The World's Greatest Salesman: Preface
Whether it was the Stone Age, the Agricultural Age, the Industrial Age or the Information Age, there has always been a single constant flowing through the communities that benefited from these major cultural and societal changes. Men and women—the pioneers of each age—embraced the shift and pulled their communities, their organizations and their countries with them.
We are once again entering a “New Age.” Advancing technologies are empowering individuals to achieve ever greater heights of creativity and self-fulfillment. Activities that, just a few years ago, would have taken significant monetary investment and dozens or hundreds of people can be realized by one person with determination, drive and hard work. New creations, at one time only within the realm of corporations, are now within the grasp of individuals.
Consider the new technologies that made this first book possible:
- Understanding copyright law, once the domain of attorneys, is now available online and easily understood through Columbia University.
- Researching, documenting and certifying a copyright, once locked away in buildings in Washington, D.C., is now easily accessible online.
- Older works, such as the 1930 and 1934 versions of Men-Minutes-Money (the basis for this book), are competitively priced, purchased and shipped to arrive the next day.
- Transferring a book into a word processor for research purposes, once a manual, tedious, expensive and error-prone process, can be accomplished with a $100 all-in-one home office printer/copier/scanner and its included software.
- Searching across all these documents is done in seconds with Microsoft Windows' indexing service.
- Establishing a corporation and associated bank accounts is all online.
- A marketing website, once the playthings of technologists, can be built with drag-and-drop software with online commercial transactions.
- Printing a book, once requiring initial startup funding, inventory tracking and warehouse space is streamlined with On-Demand Printing. E-books are eliminating shipping costs.
Such technologies await pioneers to combine and exploit them. Such technologies free us from the confines of thinking as those in the hierarchy above us think; doing what those above us do; acting and behaving as they act. If we disagree; if we are not listened to; if our ideas are not valued; if we get frustrated with the lack of corporate vision and commensurate rewards; we can and should launch our own undertakings. We can become, as Tom Watson wanted every person to be, a thinking man or woman. We can realize the benefits of our own thinking.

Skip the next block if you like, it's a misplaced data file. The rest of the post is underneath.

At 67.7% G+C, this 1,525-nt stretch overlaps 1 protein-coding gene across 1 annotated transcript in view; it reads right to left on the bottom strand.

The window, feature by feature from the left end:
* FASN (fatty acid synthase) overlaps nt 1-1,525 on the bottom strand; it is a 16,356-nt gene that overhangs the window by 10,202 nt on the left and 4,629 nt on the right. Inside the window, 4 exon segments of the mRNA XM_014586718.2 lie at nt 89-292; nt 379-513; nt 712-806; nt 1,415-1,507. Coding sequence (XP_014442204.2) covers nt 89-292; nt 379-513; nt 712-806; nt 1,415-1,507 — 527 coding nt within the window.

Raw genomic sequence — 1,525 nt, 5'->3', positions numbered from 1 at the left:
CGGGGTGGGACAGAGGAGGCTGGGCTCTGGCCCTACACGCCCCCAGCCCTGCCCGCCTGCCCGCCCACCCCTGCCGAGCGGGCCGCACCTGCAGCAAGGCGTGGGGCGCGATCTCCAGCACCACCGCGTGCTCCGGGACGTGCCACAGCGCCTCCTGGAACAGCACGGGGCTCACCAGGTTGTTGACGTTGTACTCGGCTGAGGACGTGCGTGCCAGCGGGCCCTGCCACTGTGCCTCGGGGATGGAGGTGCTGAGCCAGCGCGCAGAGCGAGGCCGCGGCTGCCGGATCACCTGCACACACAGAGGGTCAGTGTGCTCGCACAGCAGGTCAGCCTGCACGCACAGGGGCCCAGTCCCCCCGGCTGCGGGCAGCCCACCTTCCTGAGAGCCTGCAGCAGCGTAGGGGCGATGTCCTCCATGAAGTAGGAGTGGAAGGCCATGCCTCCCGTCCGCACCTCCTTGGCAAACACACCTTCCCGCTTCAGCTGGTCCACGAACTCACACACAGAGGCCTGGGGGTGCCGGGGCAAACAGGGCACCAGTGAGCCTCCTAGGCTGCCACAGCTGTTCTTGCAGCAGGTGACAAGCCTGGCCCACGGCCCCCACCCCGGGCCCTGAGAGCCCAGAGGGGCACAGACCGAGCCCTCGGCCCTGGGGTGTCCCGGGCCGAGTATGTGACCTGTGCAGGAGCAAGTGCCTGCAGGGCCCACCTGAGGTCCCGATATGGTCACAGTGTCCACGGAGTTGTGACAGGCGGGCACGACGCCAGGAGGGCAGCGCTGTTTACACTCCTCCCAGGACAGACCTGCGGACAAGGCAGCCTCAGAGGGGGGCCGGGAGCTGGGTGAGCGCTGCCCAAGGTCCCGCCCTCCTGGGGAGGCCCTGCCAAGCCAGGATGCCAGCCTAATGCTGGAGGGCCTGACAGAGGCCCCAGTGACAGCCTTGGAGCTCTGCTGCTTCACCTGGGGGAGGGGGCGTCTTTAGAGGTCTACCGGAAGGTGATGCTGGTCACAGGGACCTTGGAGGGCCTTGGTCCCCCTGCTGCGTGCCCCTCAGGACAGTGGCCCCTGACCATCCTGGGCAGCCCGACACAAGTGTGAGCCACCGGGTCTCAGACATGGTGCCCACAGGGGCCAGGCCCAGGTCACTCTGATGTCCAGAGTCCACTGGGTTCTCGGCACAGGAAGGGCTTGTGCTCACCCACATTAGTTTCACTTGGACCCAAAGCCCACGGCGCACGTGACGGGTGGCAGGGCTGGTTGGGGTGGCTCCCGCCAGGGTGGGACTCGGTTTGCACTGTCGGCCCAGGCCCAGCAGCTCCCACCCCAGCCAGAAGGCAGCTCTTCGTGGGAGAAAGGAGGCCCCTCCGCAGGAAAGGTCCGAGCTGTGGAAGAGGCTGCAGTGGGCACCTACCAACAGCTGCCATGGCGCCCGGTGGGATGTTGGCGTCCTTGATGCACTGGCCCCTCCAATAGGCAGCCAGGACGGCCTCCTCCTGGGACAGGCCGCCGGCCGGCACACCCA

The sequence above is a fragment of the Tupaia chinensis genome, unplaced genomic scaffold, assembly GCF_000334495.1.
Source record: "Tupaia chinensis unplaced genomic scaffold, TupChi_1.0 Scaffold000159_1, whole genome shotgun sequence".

This doesn’t mean the end of organizations. A road traveled alone is still a lonely path. Self-education in a home office is good; but a supportive environment with cooperation is better and far more powerful. But those individuals who embrace this new potential, those corporations that position themselves as a whole greater than the sum of its parts, those countries that enact laws encouraging an environment of personal self-growth and risk taking—these will be the individuals remembered, the companies celebrated and the countries growing as we push toward the twenty-second century.
Organizations, to exploit this New Age, must adapt and design their policies to empower and encourage men and women to channel their energies towards a common good; capture the individual’s desires and dreams into a common set of goals—whether that is in the field of education, business or government. Such organizations will lead the way into this “New Age”—just as Thos. J. Watson Sr. led the way with The IBM into his “Man Age”—setting the foundation for a century of growth from 1914 to 2011.